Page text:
Beneath a crescent moon hanging like a disembodied smile in the dark sky, a petite woman dressed in white, with long silvery dreadlocks and ballet pumps on delicate feet, is dancing in Jemaa el-Fnaa, a vast square inside the pink-walled medina of Marrakesh. One moment she pirouettes slowly, seemingly lost in her own thoughts; the next, she moves vigorously, even provocatively, in the manner of a sexy dancer in a hip-hop video. For a few seconds, she even lies down with her arms across her chest, appearing briefly like a corpse about to be wrapped in a shroud.
The generally festive atmosphere – a kind of perpetual, almost dumbfounding delirium – is thrilling
In a sense, this beguiling performer – accompanied by four black-clad male backing dancers – fits in among the spectacle that is Marrakesh’s principal market place by night. Elsewhere, crowds of onlookers in pointy-hooded djellabas gather to listen to storytellers and traditional Berber musicians, watch snake-charmers, magicians, acrobats and jugglers, and cheer on impromptu boxing matches. The generally festive atmosphere – a kind of perpetual, almost dumbfounding delirium – is thrilling. Our dancer, though, isn’t a Moroccan street-entertainer, but Ghanaian performance artist Elisabeth Efua Sutherland, who fuses traditional Ghanaian dance with contemporary choreography.
Elisabeth Efua Sutherland fuses traditional Ghanaian dance with contemporary choreography (Credit: Mostapha El Hamlili)
Sutherland’s exhilarating performance has been mounted in collaboration with Gallery 1957 (Ghana) and 1-54 Contemporary African Art Fair, which has been going since 2013, first in London and then New York, but is now setting up shop for the first time in Marrakesh. Her dance also marks the official opening of the Museum of African Contemporary Art Al Maaden (MACAAL), a new independent, not-for-profit contemporary art museum, situated four miles southeast of the old city.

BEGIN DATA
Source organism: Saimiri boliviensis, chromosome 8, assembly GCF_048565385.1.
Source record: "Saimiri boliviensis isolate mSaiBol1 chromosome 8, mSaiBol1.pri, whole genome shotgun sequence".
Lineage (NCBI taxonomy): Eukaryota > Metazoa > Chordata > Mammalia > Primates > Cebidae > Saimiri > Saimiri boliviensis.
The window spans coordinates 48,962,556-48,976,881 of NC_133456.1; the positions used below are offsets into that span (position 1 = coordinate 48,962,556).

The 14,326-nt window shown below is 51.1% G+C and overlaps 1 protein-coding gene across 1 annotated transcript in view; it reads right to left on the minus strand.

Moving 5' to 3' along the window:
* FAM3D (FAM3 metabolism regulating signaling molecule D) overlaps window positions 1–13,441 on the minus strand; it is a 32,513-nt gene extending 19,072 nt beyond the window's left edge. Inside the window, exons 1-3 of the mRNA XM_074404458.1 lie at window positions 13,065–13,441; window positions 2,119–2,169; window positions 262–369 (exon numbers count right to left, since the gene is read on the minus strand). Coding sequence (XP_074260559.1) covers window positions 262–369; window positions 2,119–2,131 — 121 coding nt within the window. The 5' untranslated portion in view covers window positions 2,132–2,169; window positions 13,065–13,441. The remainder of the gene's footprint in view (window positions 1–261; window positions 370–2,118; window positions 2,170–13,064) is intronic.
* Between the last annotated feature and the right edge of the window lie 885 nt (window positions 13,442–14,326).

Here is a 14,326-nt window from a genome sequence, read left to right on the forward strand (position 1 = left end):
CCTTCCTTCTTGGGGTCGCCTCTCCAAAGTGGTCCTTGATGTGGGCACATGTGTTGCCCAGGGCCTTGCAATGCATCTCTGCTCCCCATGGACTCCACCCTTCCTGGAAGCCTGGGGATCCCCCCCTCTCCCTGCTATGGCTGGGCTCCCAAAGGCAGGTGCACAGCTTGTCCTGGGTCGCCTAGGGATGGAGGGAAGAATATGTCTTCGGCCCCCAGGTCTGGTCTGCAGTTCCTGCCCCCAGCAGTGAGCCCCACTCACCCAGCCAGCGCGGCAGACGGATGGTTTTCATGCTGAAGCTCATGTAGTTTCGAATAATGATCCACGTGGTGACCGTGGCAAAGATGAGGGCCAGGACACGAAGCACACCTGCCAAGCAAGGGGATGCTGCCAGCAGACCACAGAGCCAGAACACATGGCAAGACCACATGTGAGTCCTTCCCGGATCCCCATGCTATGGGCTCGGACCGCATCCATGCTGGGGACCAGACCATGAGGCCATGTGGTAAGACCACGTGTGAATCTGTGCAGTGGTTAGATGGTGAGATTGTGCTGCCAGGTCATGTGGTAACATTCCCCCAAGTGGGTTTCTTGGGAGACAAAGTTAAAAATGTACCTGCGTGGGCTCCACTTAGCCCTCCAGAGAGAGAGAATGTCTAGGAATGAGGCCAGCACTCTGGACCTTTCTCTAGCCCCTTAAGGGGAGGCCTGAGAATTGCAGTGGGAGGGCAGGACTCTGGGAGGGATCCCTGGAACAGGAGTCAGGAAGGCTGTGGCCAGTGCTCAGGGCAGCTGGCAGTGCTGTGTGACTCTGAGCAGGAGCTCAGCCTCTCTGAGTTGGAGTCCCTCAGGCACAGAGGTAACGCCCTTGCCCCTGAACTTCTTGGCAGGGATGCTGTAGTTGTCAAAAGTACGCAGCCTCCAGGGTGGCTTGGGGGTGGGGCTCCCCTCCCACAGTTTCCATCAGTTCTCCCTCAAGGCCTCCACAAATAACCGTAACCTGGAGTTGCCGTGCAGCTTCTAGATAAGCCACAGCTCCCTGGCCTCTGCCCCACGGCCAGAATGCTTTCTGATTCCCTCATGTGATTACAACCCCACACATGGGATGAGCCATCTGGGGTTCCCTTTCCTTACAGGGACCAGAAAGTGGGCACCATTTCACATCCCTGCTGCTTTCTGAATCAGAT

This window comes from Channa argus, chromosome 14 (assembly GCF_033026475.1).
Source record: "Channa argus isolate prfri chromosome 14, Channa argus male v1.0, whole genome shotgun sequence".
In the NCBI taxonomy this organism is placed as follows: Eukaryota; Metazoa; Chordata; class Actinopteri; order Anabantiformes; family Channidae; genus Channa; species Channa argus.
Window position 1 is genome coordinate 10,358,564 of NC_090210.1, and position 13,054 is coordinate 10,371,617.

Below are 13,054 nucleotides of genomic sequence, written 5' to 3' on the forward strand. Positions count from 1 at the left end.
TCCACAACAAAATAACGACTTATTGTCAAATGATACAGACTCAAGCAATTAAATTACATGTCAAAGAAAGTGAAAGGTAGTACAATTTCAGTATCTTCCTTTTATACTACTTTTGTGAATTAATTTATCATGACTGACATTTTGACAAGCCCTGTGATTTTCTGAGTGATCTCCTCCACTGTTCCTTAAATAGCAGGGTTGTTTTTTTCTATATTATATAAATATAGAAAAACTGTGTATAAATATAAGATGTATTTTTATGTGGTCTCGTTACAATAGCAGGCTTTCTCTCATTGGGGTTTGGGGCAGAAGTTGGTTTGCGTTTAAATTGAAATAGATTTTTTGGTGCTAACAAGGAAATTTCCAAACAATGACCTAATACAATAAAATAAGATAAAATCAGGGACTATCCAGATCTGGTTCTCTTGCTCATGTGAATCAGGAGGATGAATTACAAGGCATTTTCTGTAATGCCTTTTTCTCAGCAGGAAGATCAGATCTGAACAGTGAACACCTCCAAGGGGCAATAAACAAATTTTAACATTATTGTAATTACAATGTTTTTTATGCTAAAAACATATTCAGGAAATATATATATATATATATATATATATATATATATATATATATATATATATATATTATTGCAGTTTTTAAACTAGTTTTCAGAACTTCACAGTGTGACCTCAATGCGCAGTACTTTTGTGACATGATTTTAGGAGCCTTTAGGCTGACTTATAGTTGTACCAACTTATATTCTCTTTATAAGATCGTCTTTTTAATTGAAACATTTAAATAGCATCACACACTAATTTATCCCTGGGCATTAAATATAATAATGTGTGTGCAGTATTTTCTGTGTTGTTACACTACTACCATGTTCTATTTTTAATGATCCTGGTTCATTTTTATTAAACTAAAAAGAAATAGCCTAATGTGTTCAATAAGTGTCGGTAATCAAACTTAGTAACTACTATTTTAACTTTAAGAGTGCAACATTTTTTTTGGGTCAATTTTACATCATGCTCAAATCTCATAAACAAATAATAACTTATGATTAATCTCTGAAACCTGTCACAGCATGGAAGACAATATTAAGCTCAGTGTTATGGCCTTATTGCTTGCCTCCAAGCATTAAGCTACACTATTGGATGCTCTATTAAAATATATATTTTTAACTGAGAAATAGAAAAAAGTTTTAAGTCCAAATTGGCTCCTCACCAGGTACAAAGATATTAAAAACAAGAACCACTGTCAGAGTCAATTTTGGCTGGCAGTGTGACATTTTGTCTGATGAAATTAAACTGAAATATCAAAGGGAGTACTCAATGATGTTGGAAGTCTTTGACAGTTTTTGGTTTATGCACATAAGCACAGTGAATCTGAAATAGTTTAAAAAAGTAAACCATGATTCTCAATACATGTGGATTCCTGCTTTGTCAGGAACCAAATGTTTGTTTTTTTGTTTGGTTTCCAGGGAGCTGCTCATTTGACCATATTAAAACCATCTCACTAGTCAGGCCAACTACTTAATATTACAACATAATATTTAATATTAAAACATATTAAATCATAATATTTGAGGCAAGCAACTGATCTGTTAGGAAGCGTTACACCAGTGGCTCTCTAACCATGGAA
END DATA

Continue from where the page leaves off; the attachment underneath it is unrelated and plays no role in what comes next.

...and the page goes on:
“Africa is the future,” MACAAL’s president Othman Lazraq tells me, when I visit the museum. The son of a Moroccan property magnate, Lazraq, 29, who was born in Marrakesh, is a charismatic presence with a passion for contemporary African art. “Artists here are building a new way of art,” he continues. “At last, Africa has a proper voice.”
MACAAL, a new independent, not-for-profit contemporary art museum, has just opened – photos here by Maïmouna Guerresi (Credit: Saad Alami)
The energy of the continent’s principal art-producing centres – Accra and Lagos, Cape Town and Johannesburg – persuaded him that the time was right to open a museum devoted to contemporary African art: “I want to give all these incredible artists a voice,” he explains, “not in Europe or America, but here in Africa, their home.”
To celebrate MACAAL’s international launch, Lazraq has curated an exhibition showcasing highlights of his family’s collection by established African masters such as the 74-year-old Ghanaian sculptor El Anatsui and the Malian textile-based artist Abdoulaye Konaté, 65, who is represented by the international commercial gallery Blain Southern.
In the spotlight
Lazraq is also keen, though, to promote “emerging” and “invisible” artists. So, for the opening, he invited Afrique in Visu, a “participative platform” for photography created in Mali in 2006, to curate Africa Is No Island, an exhibition of more than 40 photographers, demonstrating the scope and quality of African photography today.
“If anything links these photographers,” Lazraq explains, “it is their diversity. A lot of people still think of Africa as a kind of block, with no boundaries. But, of course, Africa is made up of 54 countries, with all their differences, traditions, and customs. This is something we reflect.”
Namsa Leuba taps into fashion photography and Guinean iconography: pictured, Statuette Kafigeledio Prince, 2011, Ya Kala Ben series (Credit: Namsa Leuba/Art Twenty One Gallery)
Certainly, the show is full of breathtakingly varied work, including Swiss-Guinean Namsa Leuba’s arresting pictures of solitary figures in natural settings, wrapped in odd, outlandish costumes, which fuse the visual language of fashion photography with the iconography of sacred Guinean statuettes. Elsewhere, there are photographs documenting the effects of migration and environmental catastrophe, as well as everyday life. Italian-born Nicola Lo Calzo presents an unforgettable image of a voodoo priestess in Benin. Sitting before a mural of a lion, like a visual manifestation of her strength, she fixes the camera with a hard-as-nails stare while exhaling a dense ball of white smoke, as a slender cigarette dangles nonchalantly from her lips.